Future Art Lab
- Pichler & Traupmann Architekten
- Anton-von-Webern-Platz 1, 1030 Vienna
- 1M - 100M
- 1-5 Stories
- BIG Bundesimmobilien GmbH
- Project team: Alexander Tauber (Project leader) Mohammad Ekhlasi Christoph Degendorfer Patrik Drechsler Klemens Gabriel David Guisado Barbara Jarmaczki Joachim Kess Daniel Moral T. Jan Niklas Schöpf Marvin Seifner Milan Suchánek Design team: Bartosz Lewandowski (team leader) Luca Baumgartner Christoph Degendorfer Peter Grandits Fabian Lorenz
- Fritsch Chiari und Partner ZT GmbH Vienna
- Structural fire protection
- Norbert Rabl ZT GmbH, Graz
- MEP engineering
- GAWAPLAN Ges.m.b.H., Vienna
- Electro-/conveyor technology
- Kubik Project GesmbH, Gießhübl
- Acoustics / sound protection
- Müller BBM GmbH Planegg
- Building physics
- IC-Prause ZT GesmbH, Vienna
- Façade planning
- MDE – Metal Design Engineering GmbH, Vöcklabruck
- Akustik / Schallschutz
- Müller-BBM GmbH, Planegg
- Studio planning (incl. site supervision)
- WSDG-E AG, Basel
- Site supervision
- Architekt Dipl. Ing. Erwin Stolz
- 7.370 m²
Future Art Lab of the Vienna University of Music and Performing Arts
The new building for the Future Art Lab will complete the development of this special campus, which is reminiscent of Anglo-American models and is unique for Vienna. On account of this, and due also to it location at a prominent position, this building has a special importance, which makes it possible to especially accentuate the canon of the buildings on the campus at this point.
On the other hand to exert a particular dominance here would be inappropriate. A moderate height, integration with the neighbouring buildings in terms of volume, and spatial and functional references to the central open area, the “campus” in the literal sense of the term, appeared important. The building is seen as a pavilion which makes a gesture of opening towards the middle of the university and which can also respond to urban references.
The result is a free-standing, embedded building which can very much be understood as an apparatus, an appliance for playing, composing and experimenting with and on film and music.
The internal organisation is based on the requirements in terms of function and building acoustics, and the aim is to give each institute the greatest degree of compactness combined with maximum exposure to daylight.
For reasons of acoustics the Institute for Electro-acoustic Music and Composition with the large halls (the Klangtheater (sound theatre), and the recording hall) which form its nucleus is placed at basement level, along with a generously sized foyer zone. Through a sunken courtyard its teaching spaces receive sufficient natural east light. The institute’s administration rooms are also east-facing and are located on the ground floor as is the main foyer.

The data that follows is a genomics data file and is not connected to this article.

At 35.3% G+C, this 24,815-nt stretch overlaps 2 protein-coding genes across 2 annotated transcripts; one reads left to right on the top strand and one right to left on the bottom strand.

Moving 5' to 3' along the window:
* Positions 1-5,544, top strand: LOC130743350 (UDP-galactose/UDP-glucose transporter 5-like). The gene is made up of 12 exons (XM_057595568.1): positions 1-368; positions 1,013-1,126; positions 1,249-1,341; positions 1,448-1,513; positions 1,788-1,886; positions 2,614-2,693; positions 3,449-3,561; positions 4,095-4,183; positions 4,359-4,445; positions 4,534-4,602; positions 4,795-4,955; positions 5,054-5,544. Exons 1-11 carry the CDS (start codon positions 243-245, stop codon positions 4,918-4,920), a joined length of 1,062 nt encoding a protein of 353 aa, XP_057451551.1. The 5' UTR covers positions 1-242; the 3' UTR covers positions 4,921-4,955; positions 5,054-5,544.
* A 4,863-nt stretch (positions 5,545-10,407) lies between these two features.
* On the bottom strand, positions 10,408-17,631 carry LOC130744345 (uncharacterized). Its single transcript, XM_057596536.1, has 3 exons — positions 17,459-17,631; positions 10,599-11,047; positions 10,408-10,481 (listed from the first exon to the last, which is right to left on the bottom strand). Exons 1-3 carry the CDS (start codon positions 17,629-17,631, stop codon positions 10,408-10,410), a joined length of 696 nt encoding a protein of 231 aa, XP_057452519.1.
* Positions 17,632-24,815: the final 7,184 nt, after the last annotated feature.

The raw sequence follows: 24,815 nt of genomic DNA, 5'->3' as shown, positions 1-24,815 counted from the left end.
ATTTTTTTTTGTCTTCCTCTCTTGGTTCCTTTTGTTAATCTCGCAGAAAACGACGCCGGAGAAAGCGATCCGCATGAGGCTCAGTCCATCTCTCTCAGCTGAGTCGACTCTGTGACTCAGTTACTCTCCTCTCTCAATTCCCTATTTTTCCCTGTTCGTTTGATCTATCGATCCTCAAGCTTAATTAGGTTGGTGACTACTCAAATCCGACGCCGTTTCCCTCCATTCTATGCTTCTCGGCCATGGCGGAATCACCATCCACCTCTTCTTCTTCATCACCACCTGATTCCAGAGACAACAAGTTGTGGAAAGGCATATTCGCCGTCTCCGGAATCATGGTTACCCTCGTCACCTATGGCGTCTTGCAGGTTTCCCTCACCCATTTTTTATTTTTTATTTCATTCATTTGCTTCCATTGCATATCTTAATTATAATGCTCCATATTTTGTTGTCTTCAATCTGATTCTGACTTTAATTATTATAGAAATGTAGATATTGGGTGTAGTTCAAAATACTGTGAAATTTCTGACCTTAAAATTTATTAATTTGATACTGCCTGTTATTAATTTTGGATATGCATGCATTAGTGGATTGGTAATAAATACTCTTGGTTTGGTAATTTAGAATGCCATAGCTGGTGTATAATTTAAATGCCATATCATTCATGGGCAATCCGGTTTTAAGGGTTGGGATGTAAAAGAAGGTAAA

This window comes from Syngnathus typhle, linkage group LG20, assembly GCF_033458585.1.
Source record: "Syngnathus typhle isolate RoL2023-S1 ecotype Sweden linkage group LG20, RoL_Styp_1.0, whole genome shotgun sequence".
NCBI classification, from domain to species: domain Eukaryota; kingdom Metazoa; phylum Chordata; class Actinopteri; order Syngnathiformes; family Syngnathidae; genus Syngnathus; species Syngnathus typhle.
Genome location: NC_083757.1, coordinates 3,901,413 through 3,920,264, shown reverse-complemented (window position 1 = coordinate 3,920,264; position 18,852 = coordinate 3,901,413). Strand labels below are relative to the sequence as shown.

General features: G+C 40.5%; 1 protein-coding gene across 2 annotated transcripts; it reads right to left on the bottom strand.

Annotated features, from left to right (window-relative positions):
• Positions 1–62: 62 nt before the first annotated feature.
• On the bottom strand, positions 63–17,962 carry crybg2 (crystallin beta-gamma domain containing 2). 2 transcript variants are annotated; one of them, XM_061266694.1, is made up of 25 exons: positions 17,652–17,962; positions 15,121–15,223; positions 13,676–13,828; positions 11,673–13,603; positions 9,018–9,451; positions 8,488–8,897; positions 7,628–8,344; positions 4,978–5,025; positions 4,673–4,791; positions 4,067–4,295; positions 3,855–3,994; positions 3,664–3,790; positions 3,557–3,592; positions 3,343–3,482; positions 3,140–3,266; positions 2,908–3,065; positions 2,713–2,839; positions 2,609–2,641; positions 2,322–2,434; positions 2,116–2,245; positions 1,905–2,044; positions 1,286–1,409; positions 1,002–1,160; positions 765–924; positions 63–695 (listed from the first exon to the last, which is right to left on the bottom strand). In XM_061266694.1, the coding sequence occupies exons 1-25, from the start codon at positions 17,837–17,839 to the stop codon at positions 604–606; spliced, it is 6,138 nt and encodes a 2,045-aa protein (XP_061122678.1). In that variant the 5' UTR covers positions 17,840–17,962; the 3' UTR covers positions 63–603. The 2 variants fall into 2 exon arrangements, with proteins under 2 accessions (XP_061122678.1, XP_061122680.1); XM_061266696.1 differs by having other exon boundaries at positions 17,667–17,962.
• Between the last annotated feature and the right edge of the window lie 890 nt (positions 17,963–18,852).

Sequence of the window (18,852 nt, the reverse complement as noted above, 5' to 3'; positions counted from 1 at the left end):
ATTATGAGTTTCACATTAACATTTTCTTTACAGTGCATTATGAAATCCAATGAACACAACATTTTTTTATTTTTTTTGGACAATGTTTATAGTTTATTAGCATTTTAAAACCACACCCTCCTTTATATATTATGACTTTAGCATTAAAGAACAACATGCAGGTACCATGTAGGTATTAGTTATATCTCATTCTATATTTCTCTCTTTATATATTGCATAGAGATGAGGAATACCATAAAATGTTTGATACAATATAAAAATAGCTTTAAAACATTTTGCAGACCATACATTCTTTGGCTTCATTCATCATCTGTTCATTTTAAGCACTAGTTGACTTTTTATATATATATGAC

In terms of floor area the Film Academy is the largest institute with the greatest number of rooms that must be lit naturally. It takes up the entire 1st floor, which, in accordance with the building regulations, is also the largest in area. To generate more facade area for daylight a wing is folded inwards, creating a large terrace as a side effect. The Art House cinema is placed so that the public can access it directly at ground floor level. The lower level of the cinema is directly connected with an intermediate level inserted in the void of the basement. At this point a direct pedestrian connection to the neighbouring Building G is possible. The recessed 2nd floor, the roof level, is reserved for the Institute for Keyboard Instruments, which in terms of floor area is the smallest but which has a relatively high proportion of areas that must receive daylight. It, too, is grouped around its nucleus, the concert hall. In terms of ceiling height the concert hall exploits the roof volume allowed by the building regulations, and it is naturally lit.
In the southeast there is a double flight staircase with a goods lift that connects all the areas to which heavy items must be transported with the delivery bay. The main staircase is a spatially composed circulation and encounter zone which relates to the campus and the city and brings students and teachers to the institutes and interested members of the public to the halls. If you take the route downwards you pass the seminar area of the Film Academy to arrive in the Klangtheater of the Institute for Electro-acoustic Music and Composition. If you take the route upwards you reach the centre of the main level of the Film Academy. Continuing along the stairs you have crossed the building on the diagonal and arrive at the concert hall with a view outside. The main staircase is flanked by a glazed passenger lift that allows all levels to be reached barrier-free. Despite the routes across the building each institute can be closed off, while the halls that are accessible to the public and their foyer zones are kept accessible. Both staircases are designed as escape stairs with all the necessary measures such as glazing, sprinkler systems, fire protection curtains or pressure ventilation. As they are positioned in such a way that all areas can be easily evacuated, two staircases are sufficient.